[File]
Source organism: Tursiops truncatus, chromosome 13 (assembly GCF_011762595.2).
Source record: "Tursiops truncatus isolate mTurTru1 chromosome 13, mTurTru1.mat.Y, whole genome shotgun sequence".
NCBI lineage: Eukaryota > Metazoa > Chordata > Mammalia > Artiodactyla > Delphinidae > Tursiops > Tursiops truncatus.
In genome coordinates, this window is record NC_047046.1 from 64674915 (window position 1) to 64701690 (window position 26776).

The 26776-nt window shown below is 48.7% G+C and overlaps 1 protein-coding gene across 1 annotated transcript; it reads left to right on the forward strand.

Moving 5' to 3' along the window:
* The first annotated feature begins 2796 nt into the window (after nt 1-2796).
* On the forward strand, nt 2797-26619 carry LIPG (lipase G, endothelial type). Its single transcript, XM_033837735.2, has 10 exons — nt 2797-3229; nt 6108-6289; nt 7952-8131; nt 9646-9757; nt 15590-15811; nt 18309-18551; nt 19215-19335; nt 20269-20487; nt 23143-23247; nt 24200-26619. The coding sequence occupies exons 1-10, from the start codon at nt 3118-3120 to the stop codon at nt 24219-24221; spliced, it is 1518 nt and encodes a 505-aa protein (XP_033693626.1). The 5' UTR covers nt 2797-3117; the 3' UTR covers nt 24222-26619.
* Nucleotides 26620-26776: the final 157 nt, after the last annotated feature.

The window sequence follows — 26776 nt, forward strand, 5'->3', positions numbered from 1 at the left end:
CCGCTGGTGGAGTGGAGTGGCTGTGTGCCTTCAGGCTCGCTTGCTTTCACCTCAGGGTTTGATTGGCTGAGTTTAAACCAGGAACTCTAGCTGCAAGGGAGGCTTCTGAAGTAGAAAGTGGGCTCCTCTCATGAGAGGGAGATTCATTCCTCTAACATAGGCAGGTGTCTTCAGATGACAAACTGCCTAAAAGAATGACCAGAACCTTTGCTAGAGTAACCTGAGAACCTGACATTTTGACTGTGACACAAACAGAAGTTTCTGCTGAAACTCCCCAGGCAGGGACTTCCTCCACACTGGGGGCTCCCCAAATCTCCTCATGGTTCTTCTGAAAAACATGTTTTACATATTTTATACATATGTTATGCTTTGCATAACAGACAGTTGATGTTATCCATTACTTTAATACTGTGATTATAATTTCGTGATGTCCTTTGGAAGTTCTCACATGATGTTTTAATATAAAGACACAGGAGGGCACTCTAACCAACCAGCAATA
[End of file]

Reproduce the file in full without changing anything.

Source organism: Tursiops truncatus, chromosome 13 (assembly GCF_011762595.2).
Source record: "Tursiops truncatus isolate mTurTru1 chromosome 13, mTurTru1.mat.Y, whole genome shotgun sequence".
NCBI lineage: Eukaryota > Metazoa > Chordata > Mammalia > Artiodactyla > Delphinidae > Tursiops > Tursiops truncatus.
In genome coordinates, this window is record NC_047046.1 from 64674915 (window position 1) to 64701690 (window position 26776).

The 26776-nt window shown below is 48.7% G+C and overlaps 1 protein-coding gene across 1 annotated transcript; it reads left to right on the forward strand.

Moving 5' to 3' along the window:
* The first annotated feature begins 2796 nt into the window (after nt 1-2796).
* On the forward strand, nt 2797-26619 carry LIPG (lipase G, endothelial type). Its single transcript, XM_033837735.2, has 10 exons — nt 2797-3229; nt 6108-6289; nt 7952-8131; nt 9646-9757; nt 15590-15811; nt 18309-18551; nt 19215-19335; nt 20269-20487; nt 23143-23247; nt 24200-26619. The coding sequence occupies exons 1-10, from the start codon at nt 3118-3120 to the stop codon at nt 24219-24221; spliced, it is 1518 nt and encodes a 505-aa protein (XP_033693626.1). The 5' UTR covers nt 2797-3117; the 3' UTR covers nt 24222-26619.
* Nucleotides 26620-26776: the final 157 nt, after the last annotated feature.

The window sequence follows — 26776 nt, forward strand, 5'->3', positions numbered from 1 at the left end:
CCGCTGGTGGAGTGGAGTGGCTGTGTGCCTTCAGGCTCGCTTGCTTTCACCTCAGGGTTTGATTGGCTGAGTTTAAACCAGGAACTCTAGCTGCAAGGGAGGCTTCTGAAGTAGAAAGTGGGCTCCTCTCATGAGAGGGAGATTCATTCCTCTAACATAGGCAGGTGTCTTCAGATGACAAACTGCCTAAAAGAATGACCAGAACCTTTGCTAGAGTAACCTGAGAACCTGACATTTTGACTGTGACACAAACAGAAGTTTCTGCTGAAACTCCCCAGGCAGGGACTTCCTCCACACTGGGGGCTCCCCAAATCTCCTCATGGTTCTTCTGAAAAACATGTTTTACATATTTTATACATATGTTATGCTTTGCATAACAGACAGTTGATGTTATCCATTACTTTAATACTGTGATTATAATTTCGTGATGTCCTTTGGAAGTTCTCACATGATGTTTTAATATAAAGACACAGGAGGGCACTCTAACCAACCAGCAATA